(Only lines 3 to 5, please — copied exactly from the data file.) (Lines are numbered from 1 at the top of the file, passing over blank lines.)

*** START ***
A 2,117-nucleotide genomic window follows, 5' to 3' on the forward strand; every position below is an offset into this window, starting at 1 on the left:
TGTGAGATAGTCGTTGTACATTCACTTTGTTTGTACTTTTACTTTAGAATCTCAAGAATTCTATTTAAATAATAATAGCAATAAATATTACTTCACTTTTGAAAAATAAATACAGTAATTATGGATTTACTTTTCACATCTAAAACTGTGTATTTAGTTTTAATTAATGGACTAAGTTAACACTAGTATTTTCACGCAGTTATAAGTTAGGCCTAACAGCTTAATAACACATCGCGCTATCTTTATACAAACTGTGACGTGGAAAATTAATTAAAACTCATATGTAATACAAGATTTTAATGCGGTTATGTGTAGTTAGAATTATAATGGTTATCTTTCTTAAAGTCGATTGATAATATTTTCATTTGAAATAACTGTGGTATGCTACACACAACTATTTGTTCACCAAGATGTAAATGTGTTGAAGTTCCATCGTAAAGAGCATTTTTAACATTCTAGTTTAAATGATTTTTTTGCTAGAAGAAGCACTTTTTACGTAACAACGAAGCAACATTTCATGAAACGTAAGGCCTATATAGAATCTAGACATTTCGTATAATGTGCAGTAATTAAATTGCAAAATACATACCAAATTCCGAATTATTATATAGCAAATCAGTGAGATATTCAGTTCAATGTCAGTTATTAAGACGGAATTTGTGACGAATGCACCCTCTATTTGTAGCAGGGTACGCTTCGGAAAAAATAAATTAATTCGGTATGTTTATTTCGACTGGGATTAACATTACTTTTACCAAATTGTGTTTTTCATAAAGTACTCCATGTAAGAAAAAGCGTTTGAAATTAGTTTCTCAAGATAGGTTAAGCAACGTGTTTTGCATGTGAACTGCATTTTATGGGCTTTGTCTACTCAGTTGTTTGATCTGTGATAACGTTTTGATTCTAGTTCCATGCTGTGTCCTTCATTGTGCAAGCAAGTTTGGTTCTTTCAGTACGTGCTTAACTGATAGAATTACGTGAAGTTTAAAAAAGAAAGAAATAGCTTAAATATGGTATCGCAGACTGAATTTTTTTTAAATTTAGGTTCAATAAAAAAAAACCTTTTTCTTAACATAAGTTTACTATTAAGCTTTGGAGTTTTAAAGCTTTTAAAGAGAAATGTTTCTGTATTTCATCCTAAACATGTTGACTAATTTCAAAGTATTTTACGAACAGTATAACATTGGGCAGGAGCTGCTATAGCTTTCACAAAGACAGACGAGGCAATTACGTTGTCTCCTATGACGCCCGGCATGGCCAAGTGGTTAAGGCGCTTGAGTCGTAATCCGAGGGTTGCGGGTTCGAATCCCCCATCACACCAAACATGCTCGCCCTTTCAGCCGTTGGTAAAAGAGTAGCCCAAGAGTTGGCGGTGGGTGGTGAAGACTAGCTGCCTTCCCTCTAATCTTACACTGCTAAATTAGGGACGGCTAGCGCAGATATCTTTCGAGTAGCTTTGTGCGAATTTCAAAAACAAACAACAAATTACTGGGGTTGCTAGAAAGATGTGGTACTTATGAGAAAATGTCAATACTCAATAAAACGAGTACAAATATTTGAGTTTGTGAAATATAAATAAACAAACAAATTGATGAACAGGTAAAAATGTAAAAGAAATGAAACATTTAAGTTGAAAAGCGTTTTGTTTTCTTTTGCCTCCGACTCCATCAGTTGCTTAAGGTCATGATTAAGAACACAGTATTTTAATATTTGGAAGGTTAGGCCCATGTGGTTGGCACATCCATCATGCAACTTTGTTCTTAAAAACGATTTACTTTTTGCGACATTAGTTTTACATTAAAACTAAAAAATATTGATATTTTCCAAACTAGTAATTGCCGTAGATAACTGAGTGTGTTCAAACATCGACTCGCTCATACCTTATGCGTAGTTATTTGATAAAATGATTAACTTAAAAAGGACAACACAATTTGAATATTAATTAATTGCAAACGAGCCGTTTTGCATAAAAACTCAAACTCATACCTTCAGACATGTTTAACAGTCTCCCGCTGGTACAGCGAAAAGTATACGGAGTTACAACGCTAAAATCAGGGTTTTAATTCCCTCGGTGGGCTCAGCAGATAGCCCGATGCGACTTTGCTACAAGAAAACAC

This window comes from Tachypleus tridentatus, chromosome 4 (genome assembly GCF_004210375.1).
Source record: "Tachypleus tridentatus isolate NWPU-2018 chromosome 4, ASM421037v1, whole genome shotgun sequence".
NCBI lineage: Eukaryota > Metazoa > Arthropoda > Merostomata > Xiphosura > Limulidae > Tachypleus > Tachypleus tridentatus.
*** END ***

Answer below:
This window comes from Tachypleus tridentatus, chromosome 4 (genome assembly GCF_004210375.1).
Source record: "Tachypleus tridentatus isolate NWPU-2018 chromosome 4, ASM421037v1, whole genome shotgun sequence".
NCBI lineage: Eukaryota > Metazoa > Arthropoda > Merostomata > Xiphosura > Limulidae > Tachypleus > Tachypleus tridentatus.